Do you think that these new insurance-led organizations that are coming in from out of state, that they could run out of business these local, hospital-led or doctor-led organizations?

I don't know. We'll see what happens. I don't think so. What I would point out is one of the arguments against having the insurance companies involved is this idea that they are “for profit," and that a non-profit entity would be in a better position to handle Medicaid. Well, if in fact that's the case, and the for-profit companies have to set aside a certain amount for their profits, then I would say they would be at disadvantage to a non-profit, so I think what we should see is some fairly healthy competition. And it's my belief that competition will assist in both the area of controlling cost and on the quality side. Remember, the Medicaid enrollees are going to get to pick which they want to go with, whether or not they want to be involved with managed care on the provider-led or managed care with the insurance companies.  

The Republican Party is known for espousing the notion of small government. Why was it appropriate for the General Assembly to intervene in local redistricting? In particular, I'd like to talk about a measure that reduces the power of the mayor and the number of seats on city council in one of the cities that you represent -- Greensboro.

Much of what we've done with reference to the relationship between state and local governments is either consistent with historically the how things have been handled. You mention redistricting. It's also consistent with what would be an idea or the thought that we need to have regulation in terms of trade and trade matters that is consistent across the state, rather than having a hodge podge of different kinds of regulations in different parts of the state.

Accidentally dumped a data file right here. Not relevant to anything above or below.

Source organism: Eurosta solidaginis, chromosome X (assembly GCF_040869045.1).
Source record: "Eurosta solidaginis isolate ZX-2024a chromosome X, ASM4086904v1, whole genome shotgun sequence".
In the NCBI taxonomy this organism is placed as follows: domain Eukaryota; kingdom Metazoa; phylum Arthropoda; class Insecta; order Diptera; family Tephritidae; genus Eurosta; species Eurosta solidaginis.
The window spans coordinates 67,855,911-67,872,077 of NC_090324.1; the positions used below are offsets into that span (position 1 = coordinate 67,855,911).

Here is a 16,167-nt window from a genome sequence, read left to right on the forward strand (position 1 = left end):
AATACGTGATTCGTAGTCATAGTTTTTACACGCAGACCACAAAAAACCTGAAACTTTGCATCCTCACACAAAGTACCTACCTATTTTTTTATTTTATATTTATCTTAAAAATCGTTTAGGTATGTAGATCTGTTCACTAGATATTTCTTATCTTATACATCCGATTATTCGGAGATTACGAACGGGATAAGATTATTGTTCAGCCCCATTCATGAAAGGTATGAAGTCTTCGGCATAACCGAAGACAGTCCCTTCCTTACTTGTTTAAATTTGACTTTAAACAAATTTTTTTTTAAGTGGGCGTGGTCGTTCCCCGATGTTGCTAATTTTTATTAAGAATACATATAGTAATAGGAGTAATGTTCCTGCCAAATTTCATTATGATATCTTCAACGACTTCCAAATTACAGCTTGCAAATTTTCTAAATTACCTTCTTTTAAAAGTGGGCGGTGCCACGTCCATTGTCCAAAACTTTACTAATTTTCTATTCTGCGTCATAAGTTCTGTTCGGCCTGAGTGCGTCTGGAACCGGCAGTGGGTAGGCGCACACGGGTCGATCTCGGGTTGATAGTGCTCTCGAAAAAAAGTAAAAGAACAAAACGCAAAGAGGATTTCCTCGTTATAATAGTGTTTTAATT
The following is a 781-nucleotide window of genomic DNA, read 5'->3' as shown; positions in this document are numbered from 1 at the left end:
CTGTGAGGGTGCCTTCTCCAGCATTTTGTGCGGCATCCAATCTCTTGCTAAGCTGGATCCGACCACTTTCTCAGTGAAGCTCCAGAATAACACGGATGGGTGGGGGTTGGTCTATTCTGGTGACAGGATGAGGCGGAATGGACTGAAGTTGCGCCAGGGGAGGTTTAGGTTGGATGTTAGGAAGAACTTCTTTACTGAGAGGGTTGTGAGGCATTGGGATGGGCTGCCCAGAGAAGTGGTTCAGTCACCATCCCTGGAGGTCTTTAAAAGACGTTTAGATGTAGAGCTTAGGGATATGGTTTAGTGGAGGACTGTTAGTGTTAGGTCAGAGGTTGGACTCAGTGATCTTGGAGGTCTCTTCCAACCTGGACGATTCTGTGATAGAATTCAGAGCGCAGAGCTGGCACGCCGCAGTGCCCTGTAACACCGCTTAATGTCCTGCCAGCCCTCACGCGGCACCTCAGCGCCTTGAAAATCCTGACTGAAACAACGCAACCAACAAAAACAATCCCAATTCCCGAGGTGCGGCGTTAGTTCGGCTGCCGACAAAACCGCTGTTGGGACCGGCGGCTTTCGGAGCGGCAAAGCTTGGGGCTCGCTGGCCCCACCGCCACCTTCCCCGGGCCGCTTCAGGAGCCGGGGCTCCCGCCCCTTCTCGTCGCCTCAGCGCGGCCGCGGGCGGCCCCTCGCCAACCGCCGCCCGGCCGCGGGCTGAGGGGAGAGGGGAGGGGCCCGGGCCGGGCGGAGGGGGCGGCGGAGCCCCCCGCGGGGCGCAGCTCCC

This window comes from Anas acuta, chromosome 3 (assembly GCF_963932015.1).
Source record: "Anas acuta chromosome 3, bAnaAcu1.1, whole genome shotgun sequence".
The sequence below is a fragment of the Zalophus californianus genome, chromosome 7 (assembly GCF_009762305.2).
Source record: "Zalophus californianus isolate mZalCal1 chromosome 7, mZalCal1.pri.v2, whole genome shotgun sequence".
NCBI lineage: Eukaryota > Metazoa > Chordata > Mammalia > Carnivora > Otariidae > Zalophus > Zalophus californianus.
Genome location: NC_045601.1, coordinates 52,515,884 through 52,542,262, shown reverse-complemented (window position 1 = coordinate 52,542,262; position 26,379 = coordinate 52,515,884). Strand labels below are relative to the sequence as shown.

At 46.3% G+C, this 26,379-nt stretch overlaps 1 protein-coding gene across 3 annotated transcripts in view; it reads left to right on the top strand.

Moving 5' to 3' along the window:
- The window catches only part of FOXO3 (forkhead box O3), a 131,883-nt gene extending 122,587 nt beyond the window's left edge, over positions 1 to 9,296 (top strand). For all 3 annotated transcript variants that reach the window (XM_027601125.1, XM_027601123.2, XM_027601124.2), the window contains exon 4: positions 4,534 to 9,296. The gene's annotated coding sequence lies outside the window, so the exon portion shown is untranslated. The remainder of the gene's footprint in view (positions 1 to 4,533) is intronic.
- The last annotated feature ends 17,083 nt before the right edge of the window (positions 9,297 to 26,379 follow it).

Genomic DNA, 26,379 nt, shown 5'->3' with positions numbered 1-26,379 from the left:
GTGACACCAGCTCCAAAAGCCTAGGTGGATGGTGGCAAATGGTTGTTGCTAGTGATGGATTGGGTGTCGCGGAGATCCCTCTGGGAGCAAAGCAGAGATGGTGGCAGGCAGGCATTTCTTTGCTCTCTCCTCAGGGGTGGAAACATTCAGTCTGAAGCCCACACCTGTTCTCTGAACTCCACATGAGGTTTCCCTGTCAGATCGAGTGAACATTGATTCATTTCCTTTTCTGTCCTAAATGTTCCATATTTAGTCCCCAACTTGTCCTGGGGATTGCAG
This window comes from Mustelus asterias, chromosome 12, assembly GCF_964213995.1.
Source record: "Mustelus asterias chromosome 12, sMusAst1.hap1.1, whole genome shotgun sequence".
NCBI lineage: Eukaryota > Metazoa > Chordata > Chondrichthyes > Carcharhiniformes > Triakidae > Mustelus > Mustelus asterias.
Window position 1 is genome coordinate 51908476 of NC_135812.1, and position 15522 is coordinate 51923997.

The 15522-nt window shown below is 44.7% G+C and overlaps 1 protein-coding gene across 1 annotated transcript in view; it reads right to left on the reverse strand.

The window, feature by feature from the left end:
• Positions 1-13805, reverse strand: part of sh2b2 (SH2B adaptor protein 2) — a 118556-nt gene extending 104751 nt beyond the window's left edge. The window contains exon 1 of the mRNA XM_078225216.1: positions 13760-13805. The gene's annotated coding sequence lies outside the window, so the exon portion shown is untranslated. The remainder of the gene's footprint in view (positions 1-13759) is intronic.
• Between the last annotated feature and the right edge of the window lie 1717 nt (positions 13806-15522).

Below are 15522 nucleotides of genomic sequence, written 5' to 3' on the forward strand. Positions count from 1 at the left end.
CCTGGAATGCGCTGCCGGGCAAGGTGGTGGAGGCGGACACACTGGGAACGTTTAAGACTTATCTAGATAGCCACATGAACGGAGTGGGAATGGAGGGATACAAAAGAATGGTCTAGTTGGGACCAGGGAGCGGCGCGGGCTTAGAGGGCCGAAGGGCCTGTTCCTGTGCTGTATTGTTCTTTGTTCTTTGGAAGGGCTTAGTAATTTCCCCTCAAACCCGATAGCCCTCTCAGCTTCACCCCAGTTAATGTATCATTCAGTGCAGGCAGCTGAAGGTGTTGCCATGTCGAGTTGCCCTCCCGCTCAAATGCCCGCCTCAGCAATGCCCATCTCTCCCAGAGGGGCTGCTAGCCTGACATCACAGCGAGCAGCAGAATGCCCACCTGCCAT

But in Greensboro, you had a number of city leaders who really bucked at this redistricting. They have challenged you in court, and an injunction has been issued, so this is being held up right now. Why was it appropriate in this particular case?

I think you'd look at the historical examples of how Greensboro has had the form of government or the council seats set before. It is perfectly within the precedent that has existed that the General Assembly has been involved in that.

Looking forward a little bit, Sen. Berger, which races have your attention and who will you be voting for in the March presidential primaries?

I've not picked a candidate. I'll tell you, Jorge, here's what I would like to talk about:

Over the past four years, what we've seen in North Carolina is a complete change in the direction of our state. January of 2011, we had a state that had a budget that had a two-and-a-half billion dollar shortfall.

Move ahead to now, and what you’ve got is you’ve got a state that has had four consecutive balanced budgets. You have a state that this past year had state revenues actually $4.5 million above projections. You had billions of additional dollars funded into public education. You’ve had an unemployment rate that is now close to the national average as opposed to being one of the worst in the nation. You have a tax system now, we now have one of the lowest individual and corporate tax rates in the southeast.

I’d like to see the same thing happen at the national level, where, if we had new leadership at the national level that would move the United States in a similar direction, there are a number of folks running on the Republican side that I think will do that. I’ve not picked a candidate. I look for someone who’s going to take the nation in the same direction.